The in vitro method allowed us to test this model. We made whole-cell patch clamp recordings in collicular slices from either rats or GAD67-GFP knock-in mice, in which GABAergic neurons could be identified by their expression of green fluorescence protein (GFP). Antidromic electrical stimulation of SGI premotor cells was produced by applying pulse currents where their axons congregate after exiting the superior colliculus. The stimulation evoked monosynaptic excitatory postsynaptic currents (EPSCs) in SGI GABAergic neurons that project to SL, as would be predicted if these neurons receive excitatory input from the premotor cells. Second, inhibitory postsynaptic currents (IPSCs) were evoked in SL neurons, some of which project to the visual thalamus. These IPSCs were polysynaptically mediated by the GABAergic neurons that were excited by the antidromically activated SGI neurons. These results support the hypothesis that collaterals of premotor neuron axons excite GABAergic neurons that inhibit SL visuosensory cells.
visuomotor integration; inhibitory feedback; in vitro slices; mice; rats
Saccadic oscillations threaten clear vision by causing image motion on the retina. They are either purely horizontal (ocular flutter) or multidimensional (opsoclonus). We propose that ion channel dysfunction in the burst cell membrane is the underlying abnormality. We have tested this hypothesis by simulating a neuromimetic computational model of the burst neurons. This biologically realistic model mimics the physiologic properties and anatomic connections in the brainstem saccade generator. A rebound firing after sustained inhibition, called post-inhibitory rebound (PIR), and reciprocal inhibition between premotor saccadic burst neurons are the key features of this conceptual scheme. PIR and reciprocal inhibition make the circuits that generate the saccadic burst inherently unstable and can lead to oscillations unless stabilized by external inhibition. Our simulations suggest that alterations in membrane properties that lead to an increase in PIR, a reduction in external glycinergic inhibition, or both can cause saccadic oscillations.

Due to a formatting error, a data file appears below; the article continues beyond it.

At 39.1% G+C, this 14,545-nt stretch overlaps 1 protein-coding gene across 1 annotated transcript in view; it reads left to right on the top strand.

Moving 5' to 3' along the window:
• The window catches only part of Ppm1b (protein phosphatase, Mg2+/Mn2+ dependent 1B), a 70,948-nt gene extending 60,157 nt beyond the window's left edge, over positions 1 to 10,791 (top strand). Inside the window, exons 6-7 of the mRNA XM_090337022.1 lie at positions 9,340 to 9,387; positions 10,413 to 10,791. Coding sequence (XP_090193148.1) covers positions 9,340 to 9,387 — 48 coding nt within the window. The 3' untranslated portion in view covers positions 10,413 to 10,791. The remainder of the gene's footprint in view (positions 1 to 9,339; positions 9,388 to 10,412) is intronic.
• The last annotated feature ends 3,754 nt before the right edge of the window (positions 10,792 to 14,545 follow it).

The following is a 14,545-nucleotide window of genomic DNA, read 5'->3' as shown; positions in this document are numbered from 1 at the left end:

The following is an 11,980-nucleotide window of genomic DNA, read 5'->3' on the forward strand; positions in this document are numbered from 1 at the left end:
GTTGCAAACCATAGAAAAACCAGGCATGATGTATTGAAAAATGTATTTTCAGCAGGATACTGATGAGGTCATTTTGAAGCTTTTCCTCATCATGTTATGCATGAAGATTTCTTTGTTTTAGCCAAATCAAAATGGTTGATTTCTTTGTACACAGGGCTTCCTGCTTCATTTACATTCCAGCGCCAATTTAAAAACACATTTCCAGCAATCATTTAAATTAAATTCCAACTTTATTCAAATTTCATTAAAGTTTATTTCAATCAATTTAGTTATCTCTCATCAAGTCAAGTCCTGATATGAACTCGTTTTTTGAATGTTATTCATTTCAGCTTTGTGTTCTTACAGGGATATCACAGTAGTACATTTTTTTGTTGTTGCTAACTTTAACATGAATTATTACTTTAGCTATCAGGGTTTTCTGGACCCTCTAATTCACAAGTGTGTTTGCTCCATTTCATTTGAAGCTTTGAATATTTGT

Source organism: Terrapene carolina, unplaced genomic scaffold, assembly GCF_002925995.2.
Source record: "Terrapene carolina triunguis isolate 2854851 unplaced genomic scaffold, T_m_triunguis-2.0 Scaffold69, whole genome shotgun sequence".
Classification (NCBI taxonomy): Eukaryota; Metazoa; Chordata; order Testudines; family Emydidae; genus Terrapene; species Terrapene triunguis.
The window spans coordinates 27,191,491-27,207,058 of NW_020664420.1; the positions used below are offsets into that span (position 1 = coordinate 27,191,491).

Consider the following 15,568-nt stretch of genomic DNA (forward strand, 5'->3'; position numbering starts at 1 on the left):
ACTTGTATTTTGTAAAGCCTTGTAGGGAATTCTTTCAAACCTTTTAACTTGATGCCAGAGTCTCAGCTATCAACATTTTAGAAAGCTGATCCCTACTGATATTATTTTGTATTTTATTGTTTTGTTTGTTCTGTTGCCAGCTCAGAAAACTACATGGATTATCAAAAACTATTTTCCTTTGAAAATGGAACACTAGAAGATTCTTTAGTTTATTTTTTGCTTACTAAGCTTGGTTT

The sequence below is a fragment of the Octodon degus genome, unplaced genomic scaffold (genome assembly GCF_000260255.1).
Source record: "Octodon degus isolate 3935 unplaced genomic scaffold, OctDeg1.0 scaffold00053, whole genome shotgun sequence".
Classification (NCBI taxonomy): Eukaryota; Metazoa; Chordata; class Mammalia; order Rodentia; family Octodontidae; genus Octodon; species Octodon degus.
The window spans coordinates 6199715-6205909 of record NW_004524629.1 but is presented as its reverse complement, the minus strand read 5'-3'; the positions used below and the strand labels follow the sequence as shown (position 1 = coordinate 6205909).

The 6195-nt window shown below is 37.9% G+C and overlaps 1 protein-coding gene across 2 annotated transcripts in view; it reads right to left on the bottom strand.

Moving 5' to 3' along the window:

Many flying insects exhibit an active flight and gaze strategy: purely translational flight segments alternate with quick turns called saccades. To generate such a saccadic flight pattern, the animals decide the timing, direction, and amplitude of the next saccade during the previous translatory intersaccadic interval. The information underlying these decisions is assumed to be extracted from the retinal image displacements (optic flow), which scale with the distance to objects during the intersaccadic flight phases. In an earlier study we proposed a saccade-generation mechanism based on the responses of large-field motion-sensitive neurons. In closed-loop simulations we achieved collision avoidance behavior in a limited set of environments but observed collisions in others. Here we show by open-loop simulations that the cause of this observation is the known texture-dependence of elementary motion detection in flies, reflected also in the responses of large-field neurons as used in our model. We verified by electrophysiological experiments that this result is not an artifact of the sensory model. Already subtle changes in the texture may lead to qualitative differences in the responses of both our model cells and their biological counterparts in the fly's brain. Nonetheless, free flight behavior of blowflies is only moderately affected by such texture changes. This divergent texture dependence of motion-sensitive neurons and behavioral performance suggests either mechanisms that compensate for the texture dependence of the visual motion pathway at the level of the circuits generating the saccadic turn decisions or the involvement of a hypothetical parallel pathway in saccadic control that provides the information for collision avoidance independent of the textural properties of the environment.